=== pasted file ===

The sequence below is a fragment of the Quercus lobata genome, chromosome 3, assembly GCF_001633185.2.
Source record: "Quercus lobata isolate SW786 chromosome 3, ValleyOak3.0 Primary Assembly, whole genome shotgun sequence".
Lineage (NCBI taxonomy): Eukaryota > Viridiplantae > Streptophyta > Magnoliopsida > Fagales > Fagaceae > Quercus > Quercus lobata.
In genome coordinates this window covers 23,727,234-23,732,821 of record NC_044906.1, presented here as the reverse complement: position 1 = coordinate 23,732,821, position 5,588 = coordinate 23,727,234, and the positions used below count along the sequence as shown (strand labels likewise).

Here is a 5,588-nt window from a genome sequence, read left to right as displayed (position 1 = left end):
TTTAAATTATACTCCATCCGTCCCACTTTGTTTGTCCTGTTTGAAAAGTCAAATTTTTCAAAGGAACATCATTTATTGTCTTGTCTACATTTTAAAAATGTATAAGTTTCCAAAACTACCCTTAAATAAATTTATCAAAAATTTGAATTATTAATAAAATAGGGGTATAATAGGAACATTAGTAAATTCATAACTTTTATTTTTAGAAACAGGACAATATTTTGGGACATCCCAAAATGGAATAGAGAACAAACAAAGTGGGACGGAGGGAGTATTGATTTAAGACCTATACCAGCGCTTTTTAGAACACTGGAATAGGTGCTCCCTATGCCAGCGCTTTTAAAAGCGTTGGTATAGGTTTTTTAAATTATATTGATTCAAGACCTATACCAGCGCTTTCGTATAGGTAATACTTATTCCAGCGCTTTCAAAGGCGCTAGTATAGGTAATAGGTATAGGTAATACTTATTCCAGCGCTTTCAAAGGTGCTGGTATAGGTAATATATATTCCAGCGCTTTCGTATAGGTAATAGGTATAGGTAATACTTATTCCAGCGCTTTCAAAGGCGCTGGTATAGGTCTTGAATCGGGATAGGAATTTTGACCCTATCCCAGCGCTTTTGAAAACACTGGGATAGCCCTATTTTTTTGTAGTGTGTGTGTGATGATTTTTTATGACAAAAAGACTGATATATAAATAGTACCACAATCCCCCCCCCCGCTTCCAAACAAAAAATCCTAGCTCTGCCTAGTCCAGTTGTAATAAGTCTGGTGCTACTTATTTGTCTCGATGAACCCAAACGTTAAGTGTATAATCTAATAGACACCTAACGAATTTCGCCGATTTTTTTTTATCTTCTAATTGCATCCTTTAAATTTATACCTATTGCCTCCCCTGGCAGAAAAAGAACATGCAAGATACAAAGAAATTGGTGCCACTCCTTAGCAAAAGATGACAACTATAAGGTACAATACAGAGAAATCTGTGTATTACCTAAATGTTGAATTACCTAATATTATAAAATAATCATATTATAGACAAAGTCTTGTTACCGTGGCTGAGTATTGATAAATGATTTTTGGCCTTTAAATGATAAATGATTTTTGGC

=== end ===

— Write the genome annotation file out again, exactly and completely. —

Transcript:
The sequence below is a fragment of the Quercus lobata genome, chromosome 3, assembly GCF_001633185.2.
Source record: "Quercus lobata isolate SW786 chromosome 3, ValleyOak3.0 Primary Assembly, whole genome shotgun sequence".
Lineage (NCBI taxonomy): Eukaryota > Viridiplantae > Streptophyta > Magnoliopsida > Fagales > Fagaceae > Quercus > Quercus lobata.
In genome coordinates this window covers 23,727,234-23,732,821 of record NC_044906.1, presented here as the reverse complement: position 1 = coordinate 23,732,821, position 5,588 = coordinate 23,727,234, and the positions used below count along the sequence as shown (strand labels likewise).

Here is a 5,588-nt window from a genome sequence, read left to right as displayed (position 1 = left end):
TTTAAATTATACTCCATCCGTCCCACTTTGTTTGTCCTGTTTGAAAAGTCAAATTTTTCAAAGGAACATCATTTATTGTCTTGTCTACATTTTAAAAATGTATAAGTTTCCAAAACTACCCTTAAATAAATTTATCAAAAATTTGAATTATTAATAAAATAGGGGTATAATAGGAACATTAGTAAATTCATAACTTTTATTTTTAGAAACAGGACAATATTTTGGGACATCCCAAAATGGAATAGAGAACAAACAAAGTGGGACGGAGGGAGTATTGATTTAAGACCTATACCAGCGCTTTTTAGAACACTGGAATAGGTGCTCCCTATGCCAGCGCTTTTAAAAGCGTTGGTATAGGTTTTTTAAATTATATTGATTCAAGACCTATACCAGCGCTTTCGTATAGGTAATACTTATTCCAGCGCTTTCAAAGGCGCTAGTATAGGTAATAGGTATAGGTAATACTTATTCCAGCGCTTTCAAAGGTGCTGGTATAGGTAATATATATTCCAGCGCTTTCGTATAGGTAATAGGTATAGGTAATACTTATTCCAGCGCTTTCAAAGGCGCTGGTATAGGTCTTGAATCGGGATAGGAATTTTGACCCTATCCCAGCGCTTTTGAAAACACTGGGATAGCCCTATTTTTTTGTAGTGTGTGTGTGATGATTTTTTATGACAAAAAGACTGATATATAAATAGTACCACAATCCCCCCCCCCGCTTCCAAACAAAAAATCCTAGCTCTGCCTAGTCCAGTTGTAATAAGTCTGGTGCTACTTATTTGTCTCGATGAACCCAAACGTTAAGTGTATAATCTAATAGACACCTAACGAATTTCGCCGATTTTTTTTTATCTTCTAATTGCATCCTTTAAATTTATACCTATTGCCTCCCCTGGCAGAAAAAGAACATGCAAGATACAAAGAAATTGGTGCCACTCCTTAGCAAAAGATGACAACTATAAGGTACAATACAGAGAAATCTGTGTATTACCTAAATGTTGAATTACCTAATATTATAAAATAATCATATTATAGACAAAGTCTTGTTACCGTGGCTGAGTATTGATAAATGATTTTTGGCCTTTAAATGATAAATGATTTTTGGC